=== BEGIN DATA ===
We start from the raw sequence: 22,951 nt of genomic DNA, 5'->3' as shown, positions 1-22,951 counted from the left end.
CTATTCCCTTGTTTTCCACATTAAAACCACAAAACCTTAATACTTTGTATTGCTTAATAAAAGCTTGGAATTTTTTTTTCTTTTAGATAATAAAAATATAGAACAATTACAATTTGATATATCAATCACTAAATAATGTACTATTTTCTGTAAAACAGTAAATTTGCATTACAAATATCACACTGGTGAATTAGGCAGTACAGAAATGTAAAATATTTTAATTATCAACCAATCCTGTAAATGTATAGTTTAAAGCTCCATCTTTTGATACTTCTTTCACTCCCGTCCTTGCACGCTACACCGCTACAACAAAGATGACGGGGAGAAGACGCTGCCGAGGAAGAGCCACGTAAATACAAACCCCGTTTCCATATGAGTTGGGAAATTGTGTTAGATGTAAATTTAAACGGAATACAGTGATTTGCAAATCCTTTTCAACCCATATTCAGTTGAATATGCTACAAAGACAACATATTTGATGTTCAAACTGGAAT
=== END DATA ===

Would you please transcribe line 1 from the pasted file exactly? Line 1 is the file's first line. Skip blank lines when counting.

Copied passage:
We start from the raw sequence: 22,951 nt of genomic DNA, 5'->3' as shown, positions 1-22,951 counted from the left end.